Opposition to Rannoch Windfarm Mounts

A proposal for a major wind farm in the heart of the central Highlands is facing growing criticism from conservation groups. The project, Talladh a' Bheithe, would see 24 turbines 125m high built on a prominent site north of Loch Rannoch and east of Loch Ericht, on the edge of Rannoch Moor and immediately adjacent to one of the largest areas of prime wild land in Scotland. It would be a major feature in views from Schiehallion, the north Glen Lyon Munros, the Munros of the Rannoch Forest and Ben Alder. The wind farm would also be visible from the southern Cairngorms National Park, Rannoch Moor and even the A82 and Buachaille Etive Mor.

Loch Ericht and the Talladh-a-Bheithe site (left, middle distance) from Beinn Bheoil, 95 kb
Loch Ericht and the Talladh-a-Bheithe site (left, middle distance) from Beinn Bheoil
© Dan Bailey

Developers Eventus submitted a planning application in late June this year for the project, which occupies a remote site some three miles north of Loch Rannoch. They and landowners the van Well family say the wind farm would have a total (ie maximum theoretical) power output of 75MW and contribute to targets for increased renewable energy and reduced greenhouse gas emissions.

However, the proposal has been submitted just at the moment when the Scottish Governmet has finally started to sound serious about protecting the best of Scotland's wild land (see UKH news here). The Talladh a' Bheithe project looks likely to be an early test of the government's commitment to significant protection for areas they have deemed nationally important. 

Opponents of the scheme, including the MCofS, the John Muir Trust, and local group Keep Rannoch Wild, feel that the project's stated benefits are not sufficient to justify its impact on a highly prized protected landscape.

They point out that to date wind farms in the area have been built only on the southern fringes of the Perthshire hills, but that Talladh a' Bheithe would bring full scale industrialisation into the heart of the central highlands for the first time. It would be the only such development between Lochaber and the Cairngorms National Park (and visible from both).

The site is immediately next to the Loch Rannoch and Glen Lyon National Scenic Area, and within the boundary of one of the largest continuous areas on Scotland's new Wild Land Map (14. Rannoch - Nevis - Mamores - Alder).

Douglas Wynn, representing Keep Rannoch Wild, said:

'This scheme is simply an attempt to make huge private profits by creating an ugly industrial development on lands in the Perthshire Highlands that are renowned as a wild and beautiful place for people and nature.'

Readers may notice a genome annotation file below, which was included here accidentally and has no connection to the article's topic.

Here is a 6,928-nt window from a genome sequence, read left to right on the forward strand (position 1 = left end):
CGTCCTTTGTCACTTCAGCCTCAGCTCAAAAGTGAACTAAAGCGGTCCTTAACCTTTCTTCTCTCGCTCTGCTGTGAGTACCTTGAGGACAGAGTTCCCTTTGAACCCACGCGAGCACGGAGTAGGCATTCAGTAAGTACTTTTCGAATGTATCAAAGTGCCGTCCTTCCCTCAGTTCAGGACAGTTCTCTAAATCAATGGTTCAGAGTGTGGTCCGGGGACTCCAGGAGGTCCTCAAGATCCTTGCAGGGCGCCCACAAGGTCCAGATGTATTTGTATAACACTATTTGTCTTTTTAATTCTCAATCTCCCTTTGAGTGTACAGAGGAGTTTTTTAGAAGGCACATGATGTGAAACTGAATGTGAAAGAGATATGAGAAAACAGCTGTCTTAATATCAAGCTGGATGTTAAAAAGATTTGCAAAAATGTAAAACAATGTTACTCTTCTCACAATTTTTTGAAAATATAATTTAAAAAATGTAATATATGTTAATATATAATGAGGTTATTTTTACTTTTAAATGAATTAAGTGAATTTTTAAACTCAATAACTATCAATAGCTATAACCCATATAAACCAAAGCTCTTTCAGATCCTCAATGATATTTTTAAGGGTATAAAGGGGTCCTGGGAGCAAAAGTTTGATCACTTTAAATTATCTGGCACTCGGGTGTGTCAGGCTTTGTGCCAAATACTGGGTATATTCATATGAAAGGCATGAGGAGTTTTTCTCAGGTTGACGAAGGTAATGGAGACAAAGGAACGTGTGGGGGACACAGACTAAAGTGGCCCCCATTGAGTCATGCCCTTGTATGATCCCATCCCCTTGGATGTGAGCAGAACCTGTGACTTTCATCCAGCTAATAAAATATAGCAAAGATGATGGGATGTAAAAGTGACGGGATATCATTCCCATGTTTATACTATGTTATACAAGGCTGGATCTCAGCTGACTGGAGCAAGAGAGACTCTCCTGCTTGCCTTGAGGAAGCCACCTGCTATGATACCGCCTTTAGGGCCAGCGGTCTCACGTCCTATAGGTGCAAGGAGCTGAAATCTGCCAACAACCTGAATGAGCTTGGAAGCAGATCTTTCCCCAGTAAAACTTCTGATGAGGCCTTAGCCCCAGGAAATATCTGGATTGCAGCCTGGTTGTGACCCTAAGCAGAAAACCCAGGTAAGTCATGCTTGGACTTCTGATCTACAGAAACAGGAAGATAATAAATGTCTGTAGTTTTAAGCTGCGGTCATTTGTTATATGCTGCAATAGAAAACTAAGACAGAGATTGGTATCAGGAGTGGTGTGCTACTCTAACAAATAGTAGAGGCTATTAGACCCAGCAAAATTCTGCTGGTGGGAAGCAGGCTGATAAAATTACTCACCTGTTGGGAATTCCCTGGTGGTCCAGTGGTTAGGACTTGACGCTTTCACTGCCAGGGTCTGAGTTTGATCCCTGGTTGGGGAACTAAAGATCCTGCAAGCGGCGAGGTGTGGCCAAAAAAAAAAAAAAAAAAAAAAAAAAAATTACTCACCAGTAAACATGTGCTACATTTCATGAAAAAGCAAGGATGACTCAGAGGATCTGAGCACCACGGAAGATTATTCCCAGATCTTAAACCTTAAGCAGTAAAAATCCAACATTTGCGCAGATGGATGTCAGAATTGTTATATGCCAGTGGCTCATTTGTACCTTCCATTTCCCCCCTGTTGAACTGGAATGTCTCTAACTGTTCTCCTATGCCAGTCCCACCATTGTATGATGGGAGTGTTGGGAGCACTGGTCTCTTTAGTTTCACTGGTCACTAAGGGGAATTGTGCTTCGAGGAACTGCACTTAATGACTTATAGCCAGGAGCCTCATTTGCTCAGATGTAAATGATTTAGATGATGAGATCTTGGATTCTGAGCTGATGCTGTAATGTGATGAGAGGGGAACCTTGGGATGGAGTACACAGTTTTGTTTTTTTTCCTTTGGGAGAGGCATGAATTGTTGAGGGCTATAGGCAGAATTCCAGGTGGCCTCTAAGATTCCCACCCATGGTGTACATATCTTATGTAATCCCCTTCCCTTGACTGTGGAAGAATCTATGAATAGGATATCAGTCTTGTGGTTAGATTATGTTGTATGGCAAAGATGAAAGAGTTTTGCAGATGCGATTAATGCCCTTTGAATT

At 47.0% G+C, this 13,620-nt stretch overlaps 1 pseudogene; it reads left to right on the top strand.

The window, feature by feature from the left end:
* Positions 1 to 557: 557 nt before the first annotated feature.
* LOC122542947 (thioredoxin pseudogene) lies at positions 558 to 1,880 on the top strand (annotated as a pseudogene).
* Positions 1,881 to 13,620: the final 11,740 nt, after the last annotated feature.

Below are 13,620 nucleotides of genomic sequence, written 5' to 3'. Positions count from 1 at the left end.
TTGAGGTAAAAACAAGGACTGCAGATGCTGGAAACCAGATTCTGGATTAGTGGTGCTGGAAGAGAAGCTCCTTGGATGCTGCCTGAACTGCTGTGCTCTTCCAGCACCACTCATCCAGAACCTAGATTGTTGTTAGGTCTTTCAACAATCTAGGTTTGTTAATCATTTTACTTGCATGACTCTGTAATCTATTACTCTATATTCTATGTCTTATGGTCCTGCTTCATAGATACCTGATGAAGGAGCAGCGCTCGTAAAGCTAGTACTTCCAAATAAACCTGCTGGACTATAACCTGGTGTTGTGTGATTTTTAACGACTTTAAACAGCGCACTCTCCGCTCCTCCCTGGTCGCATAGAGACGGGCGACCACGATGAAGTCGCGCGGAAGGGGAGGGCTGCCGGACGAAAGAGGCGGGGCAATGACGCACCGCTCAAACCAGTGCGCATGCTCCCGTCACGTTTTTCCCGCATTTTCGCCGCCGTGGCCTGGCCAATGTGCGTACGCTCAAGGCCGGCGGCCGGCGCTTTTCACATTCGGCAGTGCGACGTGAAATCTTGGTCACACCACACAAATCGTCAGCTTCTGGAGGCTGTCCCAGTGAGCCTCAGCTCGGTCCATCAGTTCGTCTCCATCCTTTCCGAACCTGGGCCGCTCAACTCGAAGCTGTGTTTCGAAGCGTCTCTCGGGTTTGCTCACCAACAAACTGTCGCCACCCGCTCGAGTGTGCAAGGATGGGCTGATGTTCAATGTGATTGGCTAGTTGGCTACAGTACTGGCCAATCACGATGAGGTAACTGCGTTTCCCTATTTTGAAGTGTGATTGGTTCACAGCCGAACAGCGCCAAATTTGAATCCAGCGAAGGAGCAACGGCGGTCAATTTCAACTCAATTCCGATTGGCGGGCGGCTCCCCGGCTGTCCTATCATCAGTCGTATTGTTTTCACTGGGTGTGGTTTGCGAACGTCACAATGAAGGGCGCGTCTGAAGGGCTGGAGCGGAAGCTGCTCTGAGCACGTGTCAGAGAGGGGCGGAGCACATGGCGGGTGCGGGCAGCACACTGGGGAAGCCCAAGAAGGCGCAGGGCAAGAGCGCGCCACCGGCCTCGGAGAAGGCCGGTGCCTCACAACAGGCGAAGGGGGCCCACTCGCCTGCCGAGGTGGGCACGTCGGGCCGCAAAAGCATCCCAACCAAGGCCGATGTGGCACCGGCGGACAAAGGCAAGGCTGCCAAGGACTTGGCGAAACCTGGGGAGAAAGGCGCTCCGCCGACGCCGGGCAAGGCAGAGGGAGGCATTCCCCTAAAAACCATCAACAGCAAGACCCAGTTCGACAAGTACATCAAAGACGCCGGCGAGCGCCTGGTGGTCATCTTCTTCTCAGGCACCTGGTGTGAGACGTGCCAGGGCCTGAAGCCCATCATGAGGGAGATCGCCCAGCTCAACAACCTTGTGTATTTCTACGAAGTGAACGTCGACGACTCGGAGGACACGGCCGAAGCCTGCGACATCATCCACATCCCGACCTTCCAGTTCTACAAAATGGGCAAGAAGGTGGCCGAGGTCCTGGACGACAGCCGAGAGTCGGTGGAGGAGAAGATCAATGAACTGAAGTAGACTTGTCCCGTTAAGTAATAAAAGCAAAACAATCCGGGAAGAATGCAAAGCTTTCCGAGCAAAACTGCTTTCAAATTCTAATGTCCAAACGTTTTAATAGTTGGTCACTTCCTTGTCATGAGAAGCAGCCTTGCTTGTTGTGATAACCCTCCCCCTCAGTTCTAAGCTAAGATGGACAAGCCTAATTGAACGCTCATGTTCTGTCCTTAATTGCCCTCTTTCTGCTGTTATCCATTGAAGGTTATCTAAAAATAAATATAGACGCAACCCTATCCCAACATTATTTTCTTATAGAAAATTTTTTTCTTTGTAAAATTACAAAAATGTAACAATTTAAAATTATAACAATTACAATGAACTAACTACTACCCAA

'We have been delighted by the strength of local feeling against the wind farm and the determination of most residents, businesses and estates to protect Rannoch as one of Scotland’s great unspoiled places.'

'Keep Rannoch Wild is calling on Perth and Kinross councillors to join us in opposing this scheme and to press Scottish Ministers to make sure it is rejected.'

Equally scathing, MCofS Chief Officer David Gibson, said:

'We support the Scottish Government’s drive to develop renewable energy in all its forms and have welcomed the new planning policy which aims to balance the need for renewable energy with significant protection for Wild Land. This proposal presents Ministers with the opportunity to prove they are serious about protecting our most precious wild landscapes.'

'Schiehallion, Rannoch Moor and the route to Glencoe all have a very special place in people’s hearts and in Scottish culture, and this proposal would affect an area which has a unique landscape character offering panoramic views over a fantastic area of wild land. It is a stunning landscape vista which is very sensitive to any form of intrusive human activity and an increasingly rare and valuable experience in Scotland.'

'Any presumed benefit from this development would be far outweighed by the damage it would do to such a distinctive landscape which is vital not only to highland Perthshire’s identity but also to Scotland’s international image.'

'There might' he added, 'be a reason for the approval of this proposal if there was a dearth of onshore wind farm developments coming forward to achieve the Scottish Government’s energy goals. [B]ut this is not the case, so Talladh-a-Bheithe [sic] cannot be considered a necessary development, far less an essential one, and it’s certainly not in the national interest.'

The official objection to the plan lodged by the MCofS notes that there are 54 Munros and Corbetts within 35 kilometres of the site, from which the development would be visible.

The MCofS are calling on their members to submit objections of their own. See their campaign web page here.

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